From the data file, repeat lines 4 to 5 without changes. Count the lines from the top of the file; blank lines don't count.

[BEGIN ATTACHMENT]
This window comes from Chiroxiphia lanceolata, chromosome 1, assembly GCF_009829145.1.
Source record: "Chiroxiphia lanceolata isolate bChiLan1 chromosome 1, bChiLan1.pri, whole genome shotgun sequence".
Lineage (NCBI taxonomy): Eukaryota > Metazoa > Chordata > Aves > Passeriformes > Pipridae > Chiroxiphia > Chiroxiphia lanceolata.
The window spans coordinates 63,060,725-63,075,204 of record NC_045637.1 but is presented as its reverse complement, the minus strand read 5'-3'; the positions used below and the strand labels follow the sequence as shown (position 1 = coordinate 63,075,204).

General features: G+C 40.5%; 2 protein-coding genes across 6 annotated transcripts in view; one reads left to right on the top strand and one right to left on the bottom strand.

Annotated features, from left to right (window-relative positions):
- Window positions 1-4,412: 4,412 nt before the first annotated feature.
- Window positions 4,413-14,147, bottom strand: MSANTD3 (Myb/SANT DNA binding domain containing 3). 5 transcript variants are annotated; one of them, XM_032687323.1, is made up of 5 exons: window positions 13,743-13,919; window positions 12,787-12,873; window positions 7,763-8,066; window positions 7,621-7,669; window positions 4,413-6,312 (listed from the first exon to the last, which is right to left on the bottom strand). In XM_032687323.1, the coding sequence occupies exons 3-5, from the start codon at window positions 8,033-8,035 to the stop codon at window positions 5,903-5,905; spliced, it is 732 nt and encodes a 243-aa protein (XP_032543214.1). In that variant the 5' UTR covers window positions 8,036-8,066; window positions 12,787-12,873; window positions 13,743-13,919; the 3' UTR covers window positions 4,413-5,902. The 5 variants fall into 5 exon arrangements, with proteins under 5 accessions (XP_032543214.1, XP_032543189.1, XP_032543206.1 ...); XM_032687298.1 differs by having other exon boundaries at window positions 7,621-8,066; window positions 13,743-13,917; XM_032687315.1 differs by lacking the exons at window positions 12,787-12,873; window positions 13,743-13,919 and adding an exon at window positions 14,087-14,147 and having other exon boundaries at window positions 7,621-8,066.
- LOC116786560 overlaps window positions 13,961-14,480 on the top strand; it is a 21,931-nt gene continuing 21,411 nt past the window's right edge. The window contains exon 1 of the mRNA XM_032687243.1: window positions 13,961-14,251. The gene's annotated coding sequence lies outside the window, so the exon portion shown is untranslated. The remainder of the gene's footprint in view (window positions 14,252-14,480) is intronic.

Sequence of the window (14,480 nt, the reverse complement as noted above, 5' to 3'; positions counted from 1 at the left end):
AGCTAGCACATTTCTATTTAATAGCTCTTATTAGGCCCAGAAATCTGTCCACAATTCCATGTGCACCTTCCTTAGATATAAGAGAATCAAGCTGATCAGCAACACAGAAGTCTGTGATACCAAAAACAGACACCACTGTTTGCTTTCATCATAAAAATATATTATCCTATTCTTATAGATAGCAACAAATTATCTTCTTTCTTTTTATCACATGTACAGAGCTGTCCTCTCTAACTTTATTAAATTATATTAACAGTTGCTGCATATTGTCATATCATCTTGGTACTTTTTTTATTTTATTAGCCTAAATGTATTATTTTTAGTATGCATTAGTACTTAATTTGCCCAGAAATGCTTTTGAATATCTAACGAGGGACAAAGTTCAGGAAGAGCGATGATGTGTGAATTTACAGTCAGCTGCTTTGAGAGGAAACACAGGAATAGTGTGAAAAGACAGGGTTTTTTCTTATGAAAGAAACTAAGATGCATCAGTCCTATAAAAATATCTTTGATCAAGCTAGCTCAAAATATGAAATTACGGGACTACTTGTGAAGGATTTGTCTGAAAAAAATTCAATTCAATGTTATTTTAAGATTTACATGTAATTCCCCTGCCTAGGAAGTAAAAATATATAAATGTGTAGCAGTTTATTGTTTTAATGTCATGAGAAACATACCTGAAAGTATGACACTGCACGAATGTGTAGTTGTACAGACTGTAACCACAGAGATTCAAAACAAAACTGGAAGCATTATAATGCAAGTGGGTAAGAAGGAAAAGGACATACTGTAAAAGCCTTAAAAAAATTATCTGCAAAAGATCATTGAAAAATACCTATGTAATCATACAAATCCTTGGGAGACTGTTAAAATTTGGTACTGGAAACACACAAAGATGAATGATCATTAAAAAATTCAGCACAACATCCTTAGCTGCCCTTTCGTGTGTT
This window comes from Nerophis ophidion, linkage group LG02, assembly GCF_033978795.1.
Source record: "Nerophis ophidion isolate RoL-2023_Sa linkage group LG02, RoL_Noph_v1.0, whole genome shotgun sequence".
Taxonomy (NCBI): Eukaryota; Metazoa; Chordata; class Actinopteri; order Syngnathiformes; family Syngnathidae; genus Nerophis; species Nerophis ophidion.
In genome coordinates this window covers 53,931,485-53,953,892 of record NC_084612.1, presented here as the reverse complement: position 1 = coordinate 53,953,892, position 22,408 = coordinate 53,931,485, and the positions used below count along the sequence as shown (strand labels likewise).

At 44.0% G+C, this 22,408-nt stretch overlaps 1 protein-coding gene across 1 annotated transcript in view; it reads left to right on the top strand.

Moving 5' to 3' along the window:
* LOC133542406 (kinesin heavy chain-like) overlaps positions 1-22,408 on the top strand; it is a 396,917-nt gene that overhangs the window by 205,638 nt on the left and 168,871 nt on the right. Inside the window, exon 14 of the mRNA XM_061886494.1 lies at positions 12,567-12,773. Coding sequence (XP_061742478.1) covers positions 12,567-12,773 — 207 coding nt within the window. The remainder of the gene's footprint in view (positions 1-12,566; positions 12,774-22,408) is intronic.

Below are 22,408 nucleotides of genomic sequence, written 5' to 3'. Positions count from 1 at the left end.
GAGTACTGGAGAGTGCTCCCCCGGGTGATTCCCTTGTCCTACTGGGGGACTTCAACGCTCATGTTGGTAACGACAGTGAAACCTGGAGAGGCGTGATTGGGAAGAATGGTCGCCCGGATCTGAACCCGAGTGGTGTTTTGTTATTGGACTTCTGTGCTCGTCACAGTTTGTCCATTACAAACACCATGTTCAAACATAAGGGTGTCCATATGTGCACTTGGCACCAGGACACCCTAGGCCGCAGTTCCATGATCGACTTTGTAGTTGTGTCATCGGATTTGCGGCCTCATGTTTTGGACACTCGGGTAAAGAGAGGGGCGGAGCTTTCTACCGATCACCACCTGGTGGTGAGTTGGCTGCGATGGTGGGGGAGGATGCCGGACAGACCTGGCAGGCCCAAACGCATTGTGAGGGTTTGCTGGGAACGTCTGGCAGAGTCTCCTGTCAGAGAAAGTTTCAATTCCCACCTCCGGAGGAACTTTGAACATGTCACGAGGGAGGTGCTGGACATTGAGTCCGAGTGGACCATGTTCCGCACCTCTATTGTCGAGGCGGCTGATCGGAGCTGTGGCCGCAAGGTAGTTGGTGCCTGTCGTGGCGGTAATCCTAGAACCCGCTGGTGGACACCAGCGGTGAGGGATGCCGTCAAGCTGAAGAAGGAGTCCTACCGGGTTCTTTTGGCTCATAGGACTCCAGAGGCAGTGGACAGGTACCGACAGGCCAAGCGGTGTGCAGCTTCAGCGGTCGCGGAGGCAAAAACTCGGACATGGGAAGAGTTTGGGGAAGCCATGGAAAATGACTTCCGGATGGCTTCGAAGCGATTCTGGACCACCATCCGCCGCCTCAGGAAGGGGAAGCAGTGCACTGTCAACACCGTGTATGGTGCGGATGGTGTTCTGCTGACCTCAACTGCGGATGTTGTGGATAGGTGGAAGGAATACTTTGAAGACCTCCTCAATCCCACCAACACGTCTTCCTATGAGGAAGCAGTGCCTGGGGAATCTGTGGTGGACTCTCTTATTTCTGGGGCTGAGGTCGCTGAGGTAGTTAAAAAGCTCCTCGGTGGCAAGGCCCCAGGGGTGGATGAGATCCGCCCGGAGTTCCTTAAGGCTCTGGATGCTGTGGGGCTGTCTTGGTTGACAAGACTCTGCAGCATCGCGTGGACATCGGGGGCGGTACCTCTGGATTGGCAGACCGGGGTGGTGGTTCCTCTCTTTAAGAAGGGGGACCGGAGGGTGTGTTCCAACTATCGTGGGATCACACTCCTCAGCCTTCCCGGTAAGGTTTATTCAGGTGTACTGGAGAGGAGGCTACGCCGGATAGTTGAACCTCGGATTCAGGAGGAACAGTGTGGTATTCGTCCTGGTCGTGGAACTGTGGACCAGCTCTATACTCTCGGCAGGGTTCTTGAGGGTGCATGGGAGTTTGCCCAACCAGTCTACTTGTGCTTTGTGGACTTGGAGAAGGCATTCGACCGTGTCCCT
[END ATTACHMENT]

The window spans coordinates 63,060,725-63,075,204 of record NC_045637.1 but is presented as its reverse complement, the minus strand read 5'-3'; the positions used below and the strand labels follow the sequence as shown (position 1 = coordinate 63,075,204).

General features: G+C 40.5%; 2 protein-coding genes across 6 annotated transcripts in view; one reads left to right on the top strand and one right to left on the bottom strand.